For Sea Anemones, Global Warming and Microplastics Have Teamed Up to Make Everything Worse
Sea anemones affected by bleaching retain microplastics longer than healthy ones.
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Climate change and plastic pollution are major threats to all marine life, from minuscule crustaceans to gigantic whales. Although many experiments have examined these threats, few have looked at what happens when they both strike at once. At least for the sea anemone, new research from a team at the Carnegie Institution for Science in Stanford, California, suggests that the combined threat is worse than the sum of its parts.
Under normal conditions, sea anemones derive energy from two main sources: the symbiotic algae that live within them, and food they grab from the sea. “Because the anemones with the symbiotic algae are getting nutrients from the algae, they can be more selective about what they eat,” says marine scientist Manoela Romanó de Orte, the lead researcher on this project.
But when anemones are exposed to rising water temperatures, they can expel their symbiotic algae, an event known as bleaching. When this happens, the sea anemone’s sole source of energy is its food. Scientists think these already stressed animals might be less selective about what they eat, and are slower to realize that they’ve ingested microplastic, not food. Indeed, the researchers found that bleached anemones retained ingested microplastics longer than healthy sea anemones.
The finding has worrisome implications for sea anemones, as well as their close relatives, corals. Aside from contributing to nutritional stress, de Orte says that microplastics are carriers for pollutants, viruses, and bacteria.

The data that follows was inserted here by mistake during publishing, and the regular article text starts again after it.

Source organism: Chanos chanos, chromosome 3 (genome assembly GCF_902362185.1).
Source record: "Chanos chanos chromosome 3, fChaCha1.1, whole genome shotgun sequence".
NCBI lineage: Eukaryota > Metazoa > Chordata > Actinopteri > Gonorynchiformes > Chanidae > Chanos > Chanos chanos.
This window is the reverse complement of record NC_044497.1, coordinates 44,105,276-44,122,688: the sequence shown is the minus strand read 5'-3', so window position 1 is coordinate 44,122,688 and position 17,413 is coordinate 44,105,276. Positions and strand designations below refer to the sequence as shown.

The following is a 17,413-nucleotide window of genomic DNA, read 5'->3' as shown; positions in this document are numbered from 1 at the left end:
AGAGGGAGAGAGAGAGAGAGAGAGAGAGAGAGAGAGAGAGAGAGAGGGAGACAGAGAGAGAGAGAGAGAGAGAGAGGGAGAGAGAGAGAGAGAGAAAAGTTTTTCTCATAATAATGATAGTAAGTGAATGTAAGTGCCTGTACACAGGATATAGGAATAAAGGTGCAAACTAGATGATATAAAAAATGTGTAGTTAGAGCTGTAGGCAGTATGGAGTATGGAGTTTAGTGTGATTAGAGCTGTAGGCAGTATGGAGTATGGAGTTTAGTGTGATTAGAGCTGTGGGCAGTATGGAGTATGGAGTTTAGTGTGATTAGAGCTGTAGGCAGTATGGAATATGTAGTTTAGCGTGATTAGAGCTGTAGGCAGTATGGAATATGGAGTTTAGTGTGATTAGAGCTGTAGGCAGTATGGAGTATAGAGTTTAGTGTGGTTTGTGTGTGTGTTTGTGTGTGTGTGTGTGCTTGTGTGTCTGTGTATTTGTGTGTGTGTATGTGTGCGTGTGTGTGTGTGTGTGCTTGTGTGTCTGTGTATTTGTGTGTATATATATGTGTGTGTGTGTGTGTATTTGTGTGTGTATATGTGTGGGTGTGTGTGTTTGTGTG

In her own research, Cornell University marine ecologist Drew Harvell, who was not involved in the new study, has found a strong link between plastic pollution and coral disease. Harvell and her colleagues surveyed more than 150 reefs across the Asia-Pacific region and found that the presence of plastic waste is associated with a substantially higher rate of coral disease. Plastics, along with warming water and excessive nutrients, can directly damage organisms and make them more susceptible to disease, Harvell says.
Harvell believes that many current policies aren’t taking into account the synergistic nature of both threats. “Certainly given the onslaught of warming events and the fact that we know things are going to become sicker, we should be doing better with things like plastics and land-based pollution,” she says.
De Orte says plastic microfibers from synthetic clothing are a major contributor to plastic pollution in the ocean. In fact, a 2017 report estimated that almost 35 percent of the microplastics entering the ocean come from laundering synthetic textiles.
Improving microplastic filtration systems in wastewater treatment plants could have a major impact on marine pollution, but individuals have a role to play as well, says de Orte. She says that buying clothing made from natural fibers, like wool or cotton, and washing synthetic garments less frequently could help stem the tide of microfiber pollution and help keep marine animals healthier.